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Publication numberUS20050058550 A1
Publication typeApplication
Application numberUS 10/662,105
Publication dateMar 17, 2005
Filing dateSep 12, 2003
Priority dateSep 12, 2003
Also published asUS7192257
Publication number10662105, 662105, US 2005/0058550 A1, US 2005/058550 A1, US 20050058550 A1, US 20050058550A1, US 2005058550 A1, US 2005058550A1, US-A1-20050058550, US-A1-2005058550, US2005/0058550A1, US2005/058550A1, US20050058550 A1, US20050058550A1, US2005058550 A1, US2005058550A1
InventorsLee Becker, Timothy Droste, Vladimir Yasnogorodskiy, Thomas Tibbles
Original AssigneeLee Becker, Timothy Droste, Vladimir Yasnogorodskiy, Thomas Tibbles
Export CitationBiBTeX, EndNote, RefMan
External Links: USPTO, USPTO Assignment, Espacenet
Jet pump for boosting pressure at an inlet supplied from a sump and second fluid source
US 20050058550 A1
Abstract
The automatic transmission for motor vehicles includes a positive displacement pump, a sump hydraulically connected by a passage to the pump inlet, a line pressure control valve having a high pressure outlet, a passage carrying fluid from the control valve through a nozzle and an nozzle exit opening to the passage that connects the sump to the pump inlet. The high pressure passage has a cross section whose area decreases in the direction toward the pump inlet and terminates in a nozzle through which a high speed jet enters the low pressure passage through the nozzle exit opening.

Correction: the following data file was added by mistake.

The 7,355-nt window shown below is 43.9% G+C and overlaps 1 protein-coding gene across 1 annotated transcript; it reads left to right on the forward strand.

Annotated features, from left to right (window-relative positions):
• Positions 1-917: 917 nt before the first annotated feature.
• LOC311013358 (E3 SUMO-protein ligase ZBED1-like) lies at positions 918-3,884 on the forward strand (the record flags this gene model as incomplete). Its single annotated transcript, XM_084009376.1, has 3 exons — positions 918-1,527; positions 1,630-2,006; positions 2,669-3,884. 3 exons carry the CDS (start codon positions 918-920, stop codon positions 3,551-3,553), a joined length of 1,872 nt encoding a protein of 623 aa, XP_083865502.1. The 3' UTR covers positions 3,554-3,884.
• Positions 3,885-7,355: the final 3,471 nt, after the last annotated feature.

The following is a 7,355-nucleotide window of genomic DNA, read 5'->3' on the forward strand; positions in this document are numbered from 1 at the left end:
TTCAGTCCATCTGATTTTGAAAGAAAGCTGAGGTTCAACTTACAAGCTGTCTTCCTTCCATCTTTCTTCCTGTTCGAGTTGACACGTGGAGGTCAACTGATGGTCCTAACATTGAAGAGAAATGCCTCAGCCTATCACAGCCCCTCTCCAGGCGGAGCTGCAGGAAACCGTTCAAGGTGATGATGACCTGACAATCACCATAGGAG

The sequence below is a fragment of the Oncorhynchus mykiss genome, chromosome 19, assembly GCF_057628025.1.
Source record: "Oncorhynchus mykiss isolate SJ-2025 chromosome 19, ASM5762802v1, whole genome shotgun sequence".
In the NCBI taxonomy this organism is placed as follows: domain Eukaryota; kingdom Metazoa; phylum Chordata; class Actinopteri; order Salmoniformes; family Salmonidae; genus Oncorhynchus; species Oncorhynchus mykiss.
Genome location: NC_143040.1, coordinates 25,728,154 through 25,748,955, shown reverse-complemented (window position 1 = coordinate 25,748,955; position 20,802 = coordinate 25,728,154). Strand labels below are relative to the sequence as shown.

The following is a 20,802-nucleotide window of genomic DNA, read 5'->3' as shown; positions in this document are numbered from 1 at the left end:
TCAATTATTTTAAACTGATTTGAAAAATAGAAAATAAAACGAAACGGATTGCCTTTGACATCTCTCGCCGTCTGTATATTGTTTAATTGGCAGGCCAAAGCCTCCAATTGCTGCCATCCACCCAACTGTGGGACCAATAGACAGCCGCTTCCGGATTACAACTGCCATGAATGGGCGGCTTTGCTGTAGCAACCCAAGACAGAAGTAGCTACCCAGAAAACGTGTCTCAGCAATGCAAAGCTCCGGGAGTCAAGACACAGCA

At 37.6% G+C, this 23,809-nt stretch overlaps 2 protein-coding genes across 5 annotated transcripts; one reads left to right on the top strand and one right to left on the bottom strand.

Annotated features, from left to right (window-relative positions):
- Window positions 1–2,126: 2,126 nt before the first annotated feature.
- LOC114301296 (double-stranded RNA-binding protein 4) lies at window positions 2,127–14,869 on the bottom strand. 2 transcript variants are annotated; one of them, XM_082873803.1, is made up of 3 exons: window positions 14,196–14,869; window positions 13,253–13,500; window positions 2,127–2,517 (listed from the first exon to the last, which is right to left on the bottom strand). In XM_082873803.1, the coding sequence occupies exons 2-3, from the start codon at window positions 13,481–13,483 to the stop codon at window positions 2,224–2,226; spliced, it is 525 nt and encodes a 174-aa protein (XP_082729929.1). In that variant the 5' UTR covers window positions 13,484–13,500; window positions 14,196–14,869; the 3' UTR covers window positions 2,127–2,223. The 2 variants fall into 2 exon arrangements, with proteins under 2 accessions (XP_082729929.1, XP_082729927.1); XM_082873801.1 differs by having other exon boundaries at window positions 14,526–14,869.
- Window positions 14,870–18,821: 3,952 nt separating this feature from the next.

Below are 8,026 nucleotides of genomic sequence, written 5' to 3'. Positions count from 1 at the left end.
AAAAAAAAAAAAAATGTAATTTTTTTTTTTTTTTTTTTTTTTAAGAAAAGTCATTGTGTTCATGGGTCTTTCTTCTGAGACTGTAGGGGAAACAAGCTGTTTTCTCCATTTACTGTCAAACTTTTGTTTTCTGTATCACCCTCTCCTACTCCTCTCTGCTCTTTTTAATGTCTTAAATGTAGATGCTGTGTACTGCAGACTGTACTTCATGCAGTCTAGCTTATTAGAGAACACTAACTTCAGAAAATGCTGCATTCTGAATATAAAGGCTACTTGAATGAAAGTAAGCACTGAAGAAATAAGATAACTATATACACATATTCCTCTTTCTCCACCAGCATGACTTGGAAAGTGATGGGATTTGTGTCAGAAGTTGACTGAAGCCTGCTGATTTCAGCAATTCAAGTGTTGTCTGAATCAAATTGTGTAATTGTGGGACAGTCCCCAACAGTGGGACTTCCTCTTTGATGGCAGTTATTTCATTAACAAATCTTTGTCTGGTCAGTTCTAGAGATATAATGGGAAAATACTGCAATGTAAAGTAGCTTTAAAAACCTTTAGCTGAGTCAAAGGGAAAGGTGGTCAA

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Claims(17)
1. A system for supplying fluid to a pump, comprising:
a hydraulic pump including an inlet through which fluid enters the pump;
a first source of fluid at relatively low pressure;
a second source of fluid at relatively high pressure velocity;
a first passage for hydraulically connecting the first fluid source and the pump inlet;
a second passage hydraulically connecting the second fluid source and the first passage, including a nozzle having a length and a cross sectional area that decreases along the length in a direction toward the first passage, the nozzle terminating at an exit opening, through which opening a jet of fluid exiting the nozzle enters the first passage.
2. The system of claim 1, wherein the pump further includes an outlet that is hydraulically connected to the second source.
3. The system of claim 1, wherein the first passage further includes a throat located along a length of the first passage between the exit opening and the inlet.